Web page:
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Children’s Views Are Important, But Not Determinative

Family Law Success - Childrens views important

Our client was the father of one child who was almost a teenager. He had settled his parenting matter with his former wife almost a decade ago, and although things were never completely smooth sailing between the two of them after separation, they managed to co-exist and he was spending time with their child pursuant to final court orders.

Recently, after a disagreement about enrolling the child in a different school, the mother ceased facilitating time between them, unilaterally enrolled the child in her school of choice and also withdrew her consent to our client taking the child overseas for a holiday, claiming the child was now afraid of our client. She sought to have time greatly reduced as well as impose supervision of the father as a condition.

Our client had the option of filing a court document called an ‘Application – Contravention’ the main purpose of which would be to find the mother had breached the orders without reasonable excuse, and therefore have the court impose a punishment against her. Instead, in not wanting to see the mother punished, what our client chose to do was avail himself of an interim application seeking time be reinstated as between him and the child, amongst other things.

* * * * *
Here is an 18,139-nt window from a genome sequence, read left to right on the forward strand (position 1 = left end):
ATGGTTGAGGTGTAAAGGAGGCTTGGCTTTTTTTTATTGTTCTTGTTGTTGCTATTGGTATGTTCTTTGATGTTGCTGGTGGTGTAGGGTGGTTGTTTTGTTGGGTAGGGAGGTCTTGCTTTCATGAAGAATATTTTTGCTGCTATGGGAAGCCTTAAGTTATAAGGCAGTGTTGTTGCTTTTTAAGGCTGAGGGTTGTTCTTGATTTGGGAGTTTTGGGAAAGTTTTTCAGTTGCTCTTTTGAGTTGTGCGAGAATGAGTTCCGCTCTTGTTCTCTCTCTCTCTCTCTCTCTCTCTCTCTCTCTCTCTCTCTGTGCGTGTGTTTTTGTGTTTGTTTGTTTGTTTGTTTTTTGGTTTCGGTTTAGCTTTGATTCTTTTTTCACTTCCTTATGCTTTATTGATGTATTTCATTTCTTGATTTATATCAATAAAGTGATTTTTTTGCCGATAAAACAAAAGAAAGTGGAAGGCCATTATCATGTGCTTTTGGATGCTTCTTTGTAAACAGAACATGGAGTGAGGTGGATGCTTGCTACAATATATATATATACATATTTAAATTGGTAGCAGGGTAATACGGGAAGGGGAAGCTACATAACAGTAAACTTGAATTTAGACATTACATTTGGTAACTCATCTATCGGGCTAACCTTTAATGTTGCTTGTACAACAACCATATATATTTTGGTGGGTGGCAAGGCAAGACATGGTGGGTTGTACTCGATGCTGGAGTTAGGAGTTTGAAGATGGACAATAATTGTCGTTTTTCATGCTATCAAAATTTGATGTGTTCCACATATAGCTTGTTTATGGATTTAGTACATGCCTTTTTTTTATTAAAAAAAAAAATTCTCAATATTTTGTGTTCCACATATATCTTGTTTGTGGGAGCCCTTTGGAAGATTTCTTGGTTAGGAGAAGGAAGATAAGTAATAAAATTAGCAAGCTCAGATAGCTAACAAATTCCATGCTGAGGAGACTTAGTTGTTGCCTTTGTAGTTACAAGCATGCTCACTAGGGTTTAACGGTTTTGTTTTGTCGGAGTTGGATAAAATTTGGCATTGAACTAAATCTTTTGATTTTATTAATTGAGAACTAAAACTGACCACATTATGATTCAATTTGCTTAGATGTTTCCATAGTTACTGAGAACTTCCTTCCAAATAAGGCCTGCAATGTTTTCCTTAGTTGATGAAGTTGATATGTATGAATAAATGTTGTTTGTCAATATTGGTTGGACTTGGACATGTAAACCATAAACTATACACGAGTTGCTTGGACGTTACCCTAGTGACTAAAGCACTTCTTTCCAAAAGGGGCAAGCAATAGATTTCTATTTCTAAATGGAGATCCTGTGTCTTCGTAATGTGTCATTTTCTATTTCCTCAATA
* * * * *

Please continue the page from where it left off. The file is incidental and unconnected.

It could be arguably concluded from a family counsellor’s preliminary report the child was perhaps more upset with her father and therefore apprehensive about seeing him again, rather than being fearful of him.

The presiding judge, whilst seriously taking into account the child’s views which the law requires them to consider, rightly deemed those views were not determinative of the outcome of the parties’ competing positions. More generally, the court concluded the child’s best interests were served in the child continuing to have a meaningful relationship with both parents, despite any protests about only one. It was a timely reminder that, when appropriate, parents need to be firm as well as encourage and facilitate time between their child and the other parent, not to simply follow what the child says. Inasmuch as a child may all of a sudden not wish to go to school, for example, because they are having a problem with their teacher, parents do not then simply acquiesce and stop sending them to school. The same applies to spending time with a parent with whom a child does not live.

The court ordered the immediate reinstatement of time as per the almost-decade old orders, without conditions. Needless to say, our client was pleased with the outcome and it was his desire leaving court on the day the parties start afresh and avoid similar problems in the future.

If you or someone you know is going through similar circumstances, please phone 1800 600 664 or complete the contact form on this page.

Our family law team will be happy to meet with you and provide focused and strategic Family Law advice.

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